May 17, 2008
What prompted this whole discussion about race and alleged racial differences—Christopher Roach’s post here, and my response—was the presidential campaign of Barack Obama, his rise as the putative Democratic candidate, and I want to bring the discussion back to its source. Because Obama, as a personality and the likely Democratic nominee, really does refute the mythology promulgated by the racialists. He is intelligent—indeed, the accusation that the Clintonians are using against him, albeit only by implication, is that he’s too intelligent. He’s a 21st century version of Adlai Stevenson, and thus the darling of the egghead set, as Pat Buchanan put it the other night on MSNBC. Except for one thing: he’s African-American.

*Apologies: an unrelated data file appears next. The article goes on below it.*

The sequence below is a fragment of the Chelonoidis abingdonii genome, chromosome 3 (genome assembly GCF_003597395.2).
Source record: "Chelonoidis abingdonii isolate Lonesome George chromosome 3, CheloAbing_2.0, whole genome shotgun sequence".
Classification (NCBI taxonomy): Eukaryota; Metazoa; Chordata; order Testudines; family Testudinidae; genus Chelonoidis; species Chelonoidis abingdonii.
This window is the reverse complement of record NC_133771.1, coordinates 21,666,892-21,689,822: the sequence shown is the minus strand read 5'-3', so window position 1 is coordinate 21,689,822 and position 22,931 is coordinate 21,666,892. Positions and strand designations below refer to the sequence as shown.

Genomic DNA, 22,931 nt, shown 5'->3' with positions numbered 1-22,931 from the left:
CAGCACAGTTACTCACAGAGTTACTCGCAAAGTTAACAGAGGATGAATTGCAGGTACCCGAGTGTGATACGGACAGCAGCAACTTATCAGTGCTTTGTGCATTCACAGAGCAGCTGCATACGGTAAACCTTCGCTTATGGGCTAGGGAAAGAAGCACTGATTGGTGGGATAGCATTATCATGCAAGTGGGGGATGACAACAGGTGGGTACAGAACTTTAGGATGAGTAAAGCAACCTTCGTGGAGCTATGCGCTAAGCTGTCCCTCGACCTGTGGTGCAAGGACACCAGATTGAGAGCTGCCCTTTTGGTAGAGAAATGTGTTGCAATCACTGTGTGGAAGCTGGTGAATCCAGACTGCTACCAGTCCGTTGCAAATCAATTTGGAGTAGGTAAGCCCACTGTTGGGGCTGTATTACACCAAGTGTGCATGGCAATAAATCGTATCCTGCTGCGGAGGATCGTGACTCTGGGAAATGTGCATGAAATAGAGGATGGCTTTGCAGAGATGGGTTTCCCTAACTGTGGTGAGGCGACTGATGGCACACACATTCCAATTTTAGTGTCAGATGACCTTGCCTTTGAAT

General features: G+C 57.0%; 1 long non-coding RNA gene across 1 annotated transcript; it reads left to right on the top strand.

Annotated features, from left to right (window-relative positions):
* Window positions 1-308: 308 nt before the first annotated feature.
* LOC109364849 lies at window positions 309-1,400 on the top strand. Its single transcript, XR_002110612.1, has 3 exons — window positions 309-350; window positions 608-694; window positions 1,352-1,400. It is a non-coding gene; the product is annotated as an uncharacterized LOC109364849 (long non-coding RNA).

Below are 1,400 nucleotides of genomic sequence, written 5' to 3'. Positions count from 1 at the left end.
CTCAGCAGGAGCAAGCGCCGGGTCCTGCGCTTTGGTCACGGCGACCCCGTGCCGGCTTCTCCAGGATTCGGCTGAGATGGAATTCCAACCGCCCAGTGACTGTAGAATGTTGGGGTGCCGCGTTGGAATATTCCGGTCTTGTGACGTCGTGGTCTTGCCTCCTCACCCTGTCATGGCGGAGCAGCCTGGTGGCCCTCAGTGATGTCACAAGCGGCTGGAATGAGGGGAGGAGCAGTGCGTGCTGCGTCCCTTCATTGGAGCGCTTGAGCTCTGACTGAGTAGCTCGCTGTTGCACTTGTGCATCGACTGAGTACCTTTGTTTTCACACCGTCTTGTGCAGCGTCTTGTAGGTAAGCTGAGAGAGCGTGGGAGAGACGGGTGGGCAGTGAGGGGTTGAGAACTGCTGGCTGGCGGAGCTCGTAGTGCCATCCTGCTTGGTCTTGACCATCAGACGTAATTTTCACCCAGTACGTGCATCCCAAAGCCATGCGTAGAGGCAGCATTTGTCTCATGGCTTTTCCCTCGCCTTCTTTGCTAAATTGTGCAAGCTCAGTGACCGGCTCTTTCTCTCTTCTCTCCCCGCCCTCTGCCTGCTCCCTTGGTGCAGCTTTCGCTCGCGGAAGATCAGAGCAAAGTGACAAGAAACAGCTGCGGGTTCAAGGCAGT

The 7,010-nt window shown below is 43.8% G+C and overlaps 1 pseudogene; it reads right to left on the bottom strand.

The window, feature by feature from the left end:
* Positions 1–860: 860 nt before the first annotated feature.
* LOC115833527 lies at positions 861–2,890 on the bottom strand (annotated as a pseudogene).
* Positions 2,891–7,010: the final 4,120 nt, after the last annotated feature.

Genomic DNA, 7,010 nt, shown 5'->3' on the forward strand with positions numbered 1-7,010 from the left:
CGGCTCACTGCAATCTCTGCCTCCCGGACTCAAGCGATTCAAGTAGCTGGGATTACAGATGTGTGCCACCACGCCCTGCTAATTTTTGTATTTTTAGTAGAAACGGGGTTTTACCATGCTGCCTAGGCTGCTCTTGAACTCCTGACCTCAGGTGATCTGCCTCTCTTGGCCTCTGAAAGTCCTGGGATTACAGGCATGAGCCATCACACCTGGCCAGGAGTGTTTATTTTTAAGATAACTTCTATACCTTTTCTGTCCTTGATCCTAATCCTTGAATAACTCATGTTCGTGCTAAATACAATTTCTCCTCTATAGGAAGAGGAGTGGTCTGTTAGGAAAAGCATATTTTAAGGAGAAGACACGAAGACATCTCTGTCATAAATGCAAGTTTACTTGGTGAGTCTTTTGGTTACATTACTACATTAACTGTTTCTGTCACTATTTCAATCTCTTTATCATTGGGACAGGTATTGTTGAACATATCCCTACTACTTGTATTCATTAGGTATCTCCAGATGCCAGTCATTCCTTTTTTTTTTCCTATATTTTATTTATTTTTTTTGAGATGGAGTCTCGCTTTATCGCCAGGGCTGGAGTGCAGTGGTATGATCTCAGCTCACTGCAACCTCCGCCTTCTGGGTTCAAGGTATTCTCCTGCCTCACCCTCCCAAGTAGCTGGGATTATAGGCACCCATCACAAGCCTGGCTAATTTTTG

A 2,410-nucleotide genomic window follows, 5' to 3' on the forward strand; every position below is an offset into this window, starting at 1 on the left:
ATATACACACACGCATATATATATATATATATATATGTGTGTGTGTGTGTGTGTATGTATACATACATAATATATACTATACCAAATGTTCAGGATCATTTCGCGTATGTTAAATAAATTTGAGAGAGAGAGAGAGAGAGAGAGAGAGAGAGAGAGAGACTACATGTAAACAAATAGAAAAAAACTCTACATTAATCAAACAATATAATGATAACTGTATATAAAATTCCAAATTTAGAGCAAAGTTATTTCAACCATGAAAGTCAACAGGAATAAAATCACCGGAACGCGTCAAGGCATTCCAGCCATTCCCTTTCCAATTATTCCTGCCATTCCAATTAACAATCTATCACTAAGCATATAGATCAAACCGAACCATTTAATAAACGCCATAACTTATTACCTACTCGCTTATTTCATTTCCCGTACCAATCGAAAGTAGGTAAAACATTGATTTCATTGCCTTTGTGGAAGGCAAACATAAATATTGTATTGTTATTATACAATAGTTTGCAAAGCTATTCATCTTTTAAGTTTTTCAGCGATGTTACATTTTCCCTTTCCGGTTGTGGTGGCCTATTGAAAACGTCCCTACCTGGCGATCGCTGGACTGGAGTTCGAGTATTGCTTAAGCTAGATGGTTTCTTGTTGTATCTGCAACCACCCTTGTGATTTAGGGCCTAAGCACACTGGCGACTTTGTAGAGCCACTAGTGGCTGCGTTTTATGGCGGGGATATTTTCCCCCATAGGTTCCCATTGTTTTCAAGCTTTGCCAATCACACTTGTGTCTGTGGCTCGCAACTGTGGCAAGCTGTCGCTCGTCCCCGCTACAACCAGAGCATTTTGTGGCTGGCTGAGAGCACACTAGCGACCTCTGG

Alright, then, he’s half white: but if blacks are so low on the IQ totem pole, then how did the Great Transcender get to where he is, and sound the way he sounds, with half his genetic heritage supposedly dragging him down? The racialists can’t answer that, because it refutes their worldview, and shows that racialism is not a guide to evaluating individuals.
Paul Gottfried claims that I am “attacking” poor whites: not so. I was merely trying to prove—with some success, I think—that they are no better than the black underclass, and, indeed, these types have taken on many of the “ghettoized” characteristics of poor blacks by simple osmosis. Which points to the validity of my thesis that a great deal of human behavior can be explained in environmental terms, rather than some type of genetic determinism.